Evidence of uneven economic growth that may constrain inflation has confounded predictions for a second year of bond losses after early signs that growth is gaining traction prompted the Federal Reserve to taper its $85 billion-a-month bond-buying program.
U.S. gross domestic product contracted 1% in the three months through March, government figures showed this week, after an estimate last month signaled 0.1% expansion. At the same time, more Americans are retiring, which means a shrinking workforce, leading to less spending, slower inflation and greater demand for low-risk, income-producing investments.
“The Fed and ECB have been more dovish about deflation risk and the lower-growing momentum,” Will Tseng, a money manager in Taipei at Mirae Asset Global Investments Co., which has more than $58 billion in assets, said. “They think the economy is still moderate. Policy makers are trying to be more dovish. The ECB is going to do more” easing, he said.
Bloomberg surveys of more than 60 economists and strategists show they are trimming their forecasts for how high 10-year Treasury yields will rise in 2014, with the median estimate falling to 3.25% this month from 3.4% in January. The yield on the benchmark 2.5% note due in May 2024 ended last week 2.48%.
Royal Bank of Canada's RBC Capital Markets unit said annual growth in the working age population will slow to 0.2% in the coming decade from 1.2% in the 10 years before the financial crisis.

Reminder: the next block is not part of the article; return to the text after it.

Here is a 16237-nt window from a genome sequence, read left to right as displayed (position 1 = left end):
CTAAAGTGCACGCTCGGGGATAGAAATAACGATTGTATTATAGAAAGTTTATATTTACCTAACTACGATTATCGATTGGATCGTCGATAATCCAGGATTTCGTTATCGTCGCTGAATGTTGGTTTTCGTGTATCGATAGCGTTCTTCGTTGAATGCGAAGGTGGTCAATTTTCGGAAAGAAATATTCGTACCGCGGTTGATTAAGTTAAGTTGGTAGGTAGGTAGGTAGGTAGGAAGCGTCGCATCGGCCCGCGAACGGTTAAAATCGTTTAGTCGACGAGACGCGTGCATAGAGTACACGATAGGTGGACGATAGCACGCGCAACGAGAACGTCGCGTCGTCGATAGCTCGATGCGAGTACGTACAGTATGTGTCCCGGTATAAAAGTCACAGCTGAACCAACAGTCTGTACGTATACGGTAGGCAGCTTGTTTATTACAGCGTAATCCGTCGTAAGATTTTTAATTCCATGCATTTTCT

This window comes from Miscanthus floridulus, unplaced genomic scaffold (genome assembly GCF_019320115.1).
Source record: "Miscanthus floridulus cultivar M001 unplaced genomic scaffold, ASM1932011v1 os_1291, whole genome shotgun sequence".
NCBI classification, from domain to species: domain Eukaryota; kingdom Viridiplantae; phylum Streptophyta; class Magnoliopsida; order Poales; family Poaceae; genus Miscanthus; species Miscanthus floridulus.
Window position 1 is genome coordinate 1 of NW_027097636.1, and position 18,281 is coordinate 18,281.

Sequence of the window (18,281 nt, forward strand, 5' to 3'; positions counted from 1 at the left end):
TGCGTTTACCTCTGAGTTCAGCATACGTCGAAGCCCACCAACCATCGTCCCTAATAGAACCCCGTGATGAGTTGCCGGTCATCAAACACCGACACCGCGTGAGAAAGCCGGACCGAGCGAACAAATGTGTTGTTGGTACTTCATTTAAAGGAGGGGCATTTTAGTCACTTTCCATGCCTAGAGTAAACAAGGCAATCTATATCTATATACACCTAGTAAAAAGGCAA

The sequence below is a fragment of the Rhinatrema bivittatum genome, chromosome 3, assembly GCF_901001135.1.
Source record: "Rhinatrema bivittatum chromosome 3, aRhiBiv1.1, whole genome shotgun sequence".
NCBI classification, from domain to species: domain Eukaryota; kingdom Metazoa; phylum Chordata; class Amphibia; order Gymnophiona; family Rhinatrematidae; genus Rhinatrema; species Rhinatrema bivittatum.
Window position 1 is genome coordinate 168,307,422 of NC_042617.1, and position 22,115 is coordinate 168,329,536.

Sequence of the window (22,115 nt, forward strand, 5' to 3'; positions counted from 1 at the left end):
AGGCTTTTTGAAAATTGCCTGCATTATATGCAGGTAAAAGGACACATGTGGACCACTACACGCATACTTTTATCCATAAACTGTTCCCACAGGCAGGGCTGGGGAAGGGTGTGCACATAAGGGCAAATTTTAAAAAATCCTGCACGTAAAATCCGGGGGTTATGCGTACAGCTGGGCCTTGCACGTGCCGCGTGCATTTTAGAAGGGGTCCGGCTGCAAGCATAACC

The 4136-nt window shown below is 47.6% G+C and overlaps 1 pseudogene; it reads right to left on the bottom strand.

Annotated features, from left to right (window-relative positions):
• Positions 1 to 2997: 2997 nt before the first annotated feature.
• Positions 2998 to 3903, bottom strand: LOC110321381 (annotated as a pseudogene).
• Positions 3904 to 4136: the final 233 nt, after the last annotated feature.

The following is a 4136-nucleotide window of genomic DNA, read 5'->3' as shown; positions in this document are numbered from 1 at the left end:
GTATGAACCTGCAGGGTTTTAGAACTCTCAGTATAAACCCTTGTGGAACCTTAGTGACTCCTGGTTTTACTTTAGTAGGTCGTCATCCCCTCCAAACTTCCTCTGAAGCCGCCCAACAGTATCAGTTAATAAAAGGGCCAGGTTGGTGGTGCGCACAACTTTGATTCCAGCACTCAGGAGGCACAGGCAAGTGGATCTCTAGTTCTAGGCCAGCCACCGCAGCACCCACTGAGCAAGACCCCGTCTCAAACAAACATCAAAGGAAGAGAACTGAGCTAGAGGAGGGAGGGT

“That's one of the reasons why yields are not just going to explode on the upside,” Jeff Gundlach, who oversees $50 billion as the co-founder and chief executive officer of DoubleLine Capital, said in a May 7 interview.
Euro-area government bonds have advanced since ECB President Mario Draghi said on May 8 that the Governing Council was “comfortable” taking measures to boost inflation in the euro area. The ECB's next policy decision is due on June 5.
Policy makers will cut the refinancing rate to 0.1% next week, according to the median prediction of 58 economists surveyed by Bloomberg. Only two of the analysts predicted that the rate will stay at 0.25%. The deposit rate will be cut to minus 0.1%, according to a separate survey.
“You can tell the same story in bunds, Treasuries, gilts,” said Marc Ostwald, a strategist at Monument Securities Ltd. in London. “People have been on the wrong side of the bond market. Real yields look very, very attractive.”
Yields on Spain's 10-year bonds fell to 2.798% on May 28, the least on record. They declined 13 basis points this week, the most since the period ended March 7. The rate on similar-maturity Italian debt has fallen 19 basis points since May 23, the steepest decline since the week through Jan. 3.
“The bottom line is people are short and they're feeling the pain and they need to cover,” John Gorman, the head of dollar-denominated interest-rate products for Asia at Nomura Holdings Inc. in Tokyo, said. Nomura is one of the 22 primary dealers that trade directly with the Fed. “All year long people thought that yields are going to rise, but it's been a very painful ride.”